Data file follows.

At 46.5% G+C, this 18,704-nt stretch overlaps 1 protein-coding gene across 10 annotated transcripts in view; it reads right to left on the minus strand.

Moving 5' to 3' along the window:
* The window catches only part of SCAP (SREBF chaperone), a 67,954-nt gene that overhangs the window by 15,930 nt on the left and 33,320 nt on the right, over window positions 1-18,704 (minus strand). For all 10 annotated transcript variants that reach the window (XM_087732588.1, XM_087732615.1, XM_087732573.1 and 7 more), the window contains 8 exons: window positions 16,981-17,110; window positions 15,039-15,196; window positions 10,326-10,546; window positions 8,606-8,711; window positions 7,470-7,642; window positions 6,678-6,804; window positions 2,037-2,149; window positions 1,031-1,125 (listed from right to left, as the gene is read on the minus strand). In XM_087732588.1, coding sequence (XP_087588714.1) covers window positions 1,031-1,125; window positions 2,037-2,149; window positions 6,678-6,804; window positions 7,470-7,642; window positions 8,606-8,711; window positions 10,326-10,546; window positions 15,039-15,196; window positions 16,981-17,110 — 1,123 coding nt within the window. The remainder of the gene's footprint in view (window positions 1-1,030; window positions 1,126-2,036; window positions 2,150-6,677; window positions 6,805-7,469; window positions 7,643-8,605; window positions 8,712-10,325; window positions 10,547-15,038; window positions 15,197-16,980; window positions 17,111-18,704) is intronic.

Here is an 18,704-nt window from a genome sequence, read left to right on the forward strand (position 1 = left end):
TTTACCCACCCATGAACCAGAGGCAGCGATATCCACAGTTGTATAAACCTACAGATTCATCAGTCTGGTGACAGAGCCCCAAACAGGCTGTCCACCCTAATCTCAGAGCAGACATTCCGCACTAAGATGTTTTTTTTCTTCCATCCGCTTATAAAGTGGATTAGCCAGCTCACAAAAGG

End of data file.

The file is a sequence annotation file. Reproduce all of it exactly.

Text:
At 46.5% G+C, this 18,704-nt stretch overlaps 1 protein-coding gene across 10 annotated transcripts in view; it reads right to left on the minus strand.

Moving 5' to 3' along the window:
* The window catches only part of SCAP (SREBF chaperone), a 67,954-nt gene that overhangs the window by 15,930 nt on the left and 33,320 nt on the right, over window positions 1-18,704 (minus strand). For all 10 annotated transcript variants that reach the window (XM_087732588.1, XM_087732615.1, XM_087732573.1 and 7 more), the window contains 8 exons: window positions 16,981-17,110; window positions 15,039-15,196; window positions 10,326-10,546; window positions 8,606-8,711; window positions 7,470-7,642; window positions 6,678-6,804; window positions 2,037-2,149; window positions 1,031-1,125 (listed from right to left, as the gene is read on the minus strand). In XM_087732588.1, coding sequence (XP_087588714.1) covers window positions 1,031-1,125; window positions 2,037-2,149; window positions 6,678-6,804; window positions 7,470-7,642; window positions 8,606-8,711; window positions 10,326-10,546; window positions 15,039-15,196; window positions 16,981-17,110 — 1,123 coding nt within the window. The remainder of the gene's footprint in view (window positions 1-1,030; window positions 1,126-2,036; window positions 2,150-6,677; window positions 6,805-7,469; window positions 7,643-8,605; window positions 8,712-10,325; window positions 10,547-15,038; window positions 15,197-16,980; window positions 17,111-18,704) is intronic.

Here is an 18,704-nt window from a genome sequence, read left to right on the forward strand (position 1 = left end):
TTTACCCACCCATGAACCAGAGGCAGCGATATCCACAGTTGTATAAACCTACAGATTCATCAGTCTGGTGACAGAGCCCCAAACAGGCTGTCCACCCTAATCTCAGAGCAGACATTCCGCACTAAGATGTTTTTTTTCTTCCATCCGCTTATAAAGTGGATTAGCCAGCTCACAAAAGG